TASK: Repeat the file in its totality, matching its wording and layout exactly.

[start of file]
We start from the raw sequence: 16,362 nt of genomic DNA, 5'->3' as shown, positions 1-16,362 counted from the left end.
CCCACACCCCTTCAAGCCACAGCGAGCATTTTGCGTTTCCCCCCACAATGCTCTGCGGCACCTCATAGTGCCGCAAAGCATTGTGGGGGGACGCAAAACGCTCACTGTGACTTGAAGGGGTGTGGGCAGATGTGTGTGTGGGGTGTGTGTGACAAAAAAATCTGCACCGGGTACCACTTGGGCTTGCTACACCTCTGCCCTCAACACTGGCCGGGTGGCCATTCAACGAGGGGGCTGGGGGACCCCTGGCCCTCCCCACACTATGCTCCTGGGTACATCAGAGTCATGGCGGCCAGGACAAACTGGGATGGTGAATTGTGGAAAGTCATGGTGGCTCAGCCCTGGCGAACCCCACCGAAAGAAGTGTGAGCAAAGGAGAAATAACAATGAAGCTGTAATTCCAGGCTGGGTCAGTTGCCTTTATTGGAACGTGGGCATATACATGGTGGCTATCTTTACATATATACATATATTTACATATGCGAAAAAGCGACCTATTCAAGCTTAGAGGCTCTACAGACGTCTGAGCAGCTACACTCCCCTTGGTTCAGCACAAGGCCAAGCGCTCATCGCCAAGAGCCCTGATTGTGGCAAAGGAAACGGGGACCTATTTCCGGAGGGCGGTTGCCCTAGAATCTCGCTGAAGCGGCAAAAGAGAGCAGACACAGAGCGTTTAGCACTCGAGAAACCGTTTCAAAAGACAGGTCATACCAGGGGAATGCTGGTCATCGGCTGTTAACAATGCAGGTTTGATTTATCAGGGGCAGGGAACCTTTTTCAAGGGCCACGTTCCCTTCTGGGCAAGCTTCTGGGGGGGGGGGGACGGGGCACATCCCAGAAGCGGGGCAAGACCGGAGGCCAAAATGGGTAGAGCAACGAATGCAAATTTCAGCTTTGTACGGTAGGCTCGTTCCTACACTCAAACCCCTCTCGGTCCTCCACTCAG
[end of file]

We start from the raw sequence: 16,362 nt of genomic DNA, 5'->3' as shown, positions 1-16,362 counted from the left end.
CCCACACCCCTTCAAGCCACAGCGAGCATTTTGCGTTTCCCCCCACAATGCTCTGCGGCACCTCATAGTGCCGCAAAGCATTGTGGGGGGACGCAAAACGCTCACTGTGACTTGAAGGGGTGTGGGCAGATGTGTGTGTGGGGTGTGTGTGACAAAAAAATCTGCACCGGGTACCACTTGGGCTTGCTACACCTCTGCCCTCAACACTGGCCGGGTGGCCATTCAACGAGGGGGCTGGGGGACCCCTGGCCCTCCCCACACTATGCTCCTGGGTACATCAGAGTCATGGCGGCCAGGACAAACTGGGATGGTGAATTGTGGAAAGTCATGGTGGCTCAGCCCTGGCGAACCCCACCGAAAGAAGTGTGAGCAAAGGAGAAATAACAATGAAGCTGTAATTCCAGGCTGGGTCAGTTGCCTTTATTGGAACGTGGGCATATACATGGTGGCTATCTTTACATATATACATATATTTACATATGCGAAAAAGCGACCTATTCAAGCTTAGAGGCTCTACAGACGTCTGAGCAGCTACACTCCCCTTGGTTCAGCACAAGGCCAAGCGCTCATCGCCAAGAGCCCTGATTGTGGCAAAGGAAACGGGGACCTATTTCCGGAGGGCGGTTGCCCTAGAATCTCGCTGAAGCGGCAAAAGAGAGCAGACACAGAGCGTTTAGCACTCGAGAAACCGTTTCAAAAGACAGGTCATACCAGGGGAATGCTGGTCATCGGCTGTTAACAATGCAGGTTTGATTTATCAGGGGCAGGGAACCTTTTTCAAGGGCCACGTTCCCTTCTGGGCAAGCTTCTGGGGGGGGGGGGACGGGGCACATCCCAGAAGCGGGGCAAGACCGGAGGCCAAAATGGGTAGAGCAACGAATGCAAATTTCAGCTTTGTACGGTAGGCTCGTTCCTACACTCAAACCCCTCTCGGTCCTCCACTCAG